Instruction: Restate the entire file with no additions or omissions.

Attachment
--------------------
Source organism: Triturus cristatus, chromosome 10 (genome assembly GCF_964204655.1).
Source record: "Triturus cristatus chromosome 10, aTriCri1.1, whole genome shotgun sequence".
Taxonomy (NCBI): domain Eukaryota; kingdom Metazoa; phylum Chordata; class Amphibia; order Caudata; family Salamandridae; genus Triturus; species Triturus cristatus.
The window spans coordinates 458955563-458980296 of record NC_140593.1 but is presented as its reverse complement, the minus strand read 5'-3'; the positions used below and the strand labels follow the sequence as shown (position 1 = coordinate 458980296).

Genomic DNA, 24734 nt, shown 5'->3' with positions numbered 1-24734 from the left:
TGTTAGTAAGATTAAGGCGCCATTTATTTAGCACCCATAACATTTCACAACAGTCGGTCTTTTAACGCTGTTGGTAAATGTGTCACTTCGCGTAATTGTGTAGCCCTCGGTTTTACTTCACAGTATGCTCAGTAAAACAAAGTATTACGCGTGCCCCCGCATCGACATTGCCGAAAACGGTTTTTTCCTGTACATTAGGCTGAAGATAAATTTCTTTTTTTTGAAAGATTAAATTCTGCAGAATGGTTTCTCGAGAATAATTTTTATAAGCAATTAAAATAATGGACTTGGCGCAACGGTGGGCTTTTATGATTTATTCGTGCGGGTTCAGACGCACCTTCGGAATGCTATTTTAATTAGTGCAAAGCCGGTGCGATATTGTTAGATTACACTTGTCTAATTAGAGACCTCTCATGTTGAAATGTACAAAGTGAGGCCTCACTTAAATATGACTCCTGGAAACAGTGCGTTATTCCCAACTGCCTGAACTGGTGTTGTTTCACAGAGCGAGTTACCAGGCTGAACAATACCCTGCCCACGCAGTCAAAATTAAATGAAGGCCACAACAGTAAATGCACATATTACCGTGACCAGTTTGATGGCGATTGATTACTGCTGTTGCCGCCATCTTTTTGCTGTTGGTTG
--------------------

Source organism: Triturus cristatus, chromosome 10 (genome assembly GCF_964204655.1).
Source record: "Triturus cristatus chromosome 10, aTriCri1.1, whole genome shotgun sequence".
Taxonomy (NCBI): domain Eukaryota; kingdom Metazoa; phylum Chordata; class Amphibia; order Caudata; family Salamandridae; genus Triturus; species Triturus cristatus.
The window spans coordinates 458955563-458980296 of record NC_140593.1 but is presented as its reverse complement, the minus strand read 5'-3'; the positions used below and the strand labels follow the sequence as shown (position 1 = coordinate 458980296).

Genomic DNA, 24734 nt, shown 5'->3' with positions numbered 1-24734 from the left:
TGTTAGTAAGATTAAGGCGCCATTTATTTAGCACCCATAACATTTCACAACAGTCGGTCTTTTAACGCTGTTGGTAAATGTGTCACTTCGCGTAATTGTGTAGCCCTCGGTTTTACTTCACAGTATGCTCAGTAAAACAAAGTATTACGCGTGCCCCCGCATCGACATTGCCGAAAACGGTTTTTTCCTGTACATTAGGCTGAAGATAAATTTCTTTTTTTTGAAAGATTAAATTCTGCAGAATGGTTTCTCGAGAATAATTTTTATAAGCAATTAAAATAATGGACTTGGCGCAACGGTGGGCTTTTATGATTTATTCGTGCGGGTTCAGACGCACCTTCGGAATGCTATTTTAATTAGTGCAAAGCCGGTGCGATATTGTTAGATTACACTTGTCTAATTAGAGACCTCTCATGTTGAAATGTACAAAGTGAGGCCTCACTTAAATATGACTCCTGGAAACAGTGCGTTATTCCCAACTGCCTGAACTGGTGTTGTTTCACAGAGCGAGTTACCAGGCTGAACAATACCCTGCCCACGCAGTCAAAATTAAATGAAGGCCACAACAGTAAATGCACATATTACCGTGACCAGTTTGATGGCGATTGATTACTGCTGTTGCCGCCATCTTTTTGCTGTTGGTTG